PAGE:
Comet and Earth to Have Rare Close Encounter
This sky map shows where to look for Comet Hartley 2 on Oct. 20, 2010, when it makes its closest approach to Earth. This still is taken from a video detailing the comet's night sky path in October.
Credit: Starry Night

Typically during the course of a year about a dozen comets will come within the range of amateur telescopes. Most quietly come and go with little fanfare, but during the upcoming weeks one rather small comet will be making an unusually close approach to the Earth.

On Oct. 20, Comet Hartley 2 will pass just over 11 million miles (18 million km) from Earth. During October it should be easily visible in small telescopes, binoculars and ? from sites with dark enough skies ? even with the naked eye.

This video sky map shows how to spot the comet.

Comets are composed of rock, dust, water ice and frozen gases such as carbon monoxide, carbon dioxide, methane and ammonia. [Best Comet Appearances of All Time]

Because of their low mass, comet nuclei do not become spherical under their own gravity as larger bodies in space do, and thus have irregular shapes. They are often popularly described as "dirty snowballs," though recent observations have revealed dry dusty or rocky surfaces, suggesting that the ices are hidden beneath the crust. 

In addition to its close pass of Earth, Comet Hartley 2 will be visited in early November by the Deep Impact spacecraft, which already had a previous encounter with Comet Tempel 1 in 2005.

Hartley's discovery

Back on March 15, 1986, astronomer Malcolm Hartley discovered a new comet on photographic images taken at the U.K. Schmidt Telescope Unit at Siding Spring, Australia.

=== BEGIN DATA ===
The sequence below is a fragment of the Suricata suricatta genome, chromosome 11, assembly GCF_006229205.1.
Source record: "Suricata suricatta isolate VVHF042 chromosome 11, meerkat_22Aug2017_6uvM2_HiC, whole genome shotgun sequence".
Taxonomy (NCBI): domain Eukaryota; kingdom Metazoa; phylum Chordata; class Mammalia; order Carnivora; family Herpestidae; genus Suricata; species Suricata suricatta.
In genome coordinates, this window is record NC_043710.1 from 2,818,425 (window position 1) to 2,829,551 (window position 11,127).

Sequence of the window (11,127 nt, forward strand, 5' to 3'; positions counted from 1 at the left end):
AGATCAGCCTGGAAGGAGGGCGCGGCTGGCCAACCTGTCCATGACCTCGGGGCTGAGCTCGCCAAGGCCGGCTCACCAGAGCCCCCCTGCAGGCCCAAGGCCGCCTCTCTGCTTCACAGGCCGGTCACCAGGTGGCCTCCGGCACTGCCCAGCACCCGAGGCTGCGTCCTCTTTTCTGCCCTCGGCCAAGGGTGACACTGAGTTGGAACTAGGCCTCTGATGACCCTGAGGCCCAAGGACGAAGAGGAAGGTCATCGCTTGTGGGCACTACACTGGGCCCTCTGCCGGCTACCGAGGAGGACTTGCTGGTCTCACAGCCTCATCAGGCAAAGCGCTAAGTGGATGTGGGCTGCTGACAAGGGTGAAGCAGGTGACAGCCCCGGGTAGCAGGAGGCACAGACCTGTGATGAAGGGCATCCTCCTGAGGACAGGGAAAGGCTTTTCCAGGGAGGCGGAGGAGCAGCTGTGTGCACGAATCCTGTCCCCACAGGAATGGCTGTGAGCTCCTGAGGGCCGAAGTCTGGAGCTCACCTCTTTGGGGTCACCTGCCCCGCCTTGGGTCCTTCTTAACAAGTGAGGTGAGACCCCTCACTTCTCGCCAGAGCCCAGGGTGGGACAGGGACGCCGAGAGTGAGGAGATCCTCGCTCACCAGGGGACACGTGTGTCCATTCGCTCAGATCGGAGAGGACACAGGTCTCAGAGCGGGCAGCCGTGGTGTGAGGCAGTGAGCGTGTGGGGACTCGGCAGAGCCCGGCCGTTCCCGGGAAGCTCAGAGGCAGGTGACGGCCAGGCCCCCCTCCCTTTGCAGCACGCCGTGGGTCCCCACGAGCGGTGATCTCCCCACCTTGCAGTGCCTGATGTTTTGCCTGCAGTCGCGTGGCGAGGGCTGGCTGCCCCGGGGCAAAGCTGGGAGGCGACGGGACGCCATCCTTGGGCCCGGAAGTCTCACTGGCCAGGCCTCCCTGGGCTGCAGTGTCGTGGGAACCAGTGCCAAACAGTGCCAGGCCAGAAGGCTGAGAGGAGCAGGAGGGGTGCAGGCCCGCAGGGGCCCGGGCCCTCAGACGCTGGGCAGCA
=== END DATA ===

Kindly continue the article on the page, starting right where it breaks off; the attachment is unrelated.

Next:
At the time Hartley discovered it, the newfound comet was an exceedingly faint object, with just a hint of a tail; it was about 25,000 times dimmer than the faintest stars that can be seen with the naked eye. After further images were obtained over the next several days, Hartley announced his discovery to the Central Bureau for Astronomical Telegrams in Cambridge, Mass. 

This was Hartley?s second discovery of a comet and so was designated as Comet Hartley 2. Orbital calculations by Brian Marsden of the Smithsonian Astrophysical Observatory in Cambridge, Mass., indicated that Hartley 2 had already made its closest approach to the sun nine months earlier and that at that time it was too close to the sun's glare to have been detected.

Marsden also calculated that the comet made a close approach to Jupiter during 1982. The comet takes roughly 6 1/2 years to circle the sun and it has since been observed again in 1991, 1997 and 2004. 

Rare close encounter

This fall, Comet Hartley 2 will again be passing through the inner solar system, reaching its closest point to the sun (called perihelion) on Oct. 28 at a distance of 98.4 million miles (158.4 million km).

And while en route to the sun, it will also make a very close approach to the Earth. In fact, at 3 p.m. ET on Oct. 20, the comet will be at its closest point to our planet at a distance of 11.2 million miles (18 million km).

It's quite unusual for any comet to approach this close to Earth. Such an event only happens on average perhaps three or four times a century.

If this comet were reasonably large, it would likely put on a very spectacular show around the time of its closest approach.

Halley's Comet passed a similar distance from Earth in the year 1066 and was described in ancient records as appearing "like a moon" as well as being depicted in the Bayeux Tapestry, a long embroidered piece of cloth that depicts the Norman conquest of England.

A small, faint comet

Unfortunately, Hartley 2 is a very small and intrinsically faint comet. Observations by the Spitzer Space Telescope in August 2008 showed that the comet's nucleus has a diameter of just 0.7 miles (1.1 km). Its nucleus is only about one tenth the size of Halley's Comet and perhaps only one thirtieth that of Comet Hale-Bopp.

Nonetheless, Hartley 2 will come close enough to us to become dimly visible to the unaided eye during early to mid October.

Astronomers use magnitude to define the brightness of sky objects; the lower the magnitude, the brighter the object. The brightest stars are zero or first magnitude, while the faintest stars are sixth magnitude.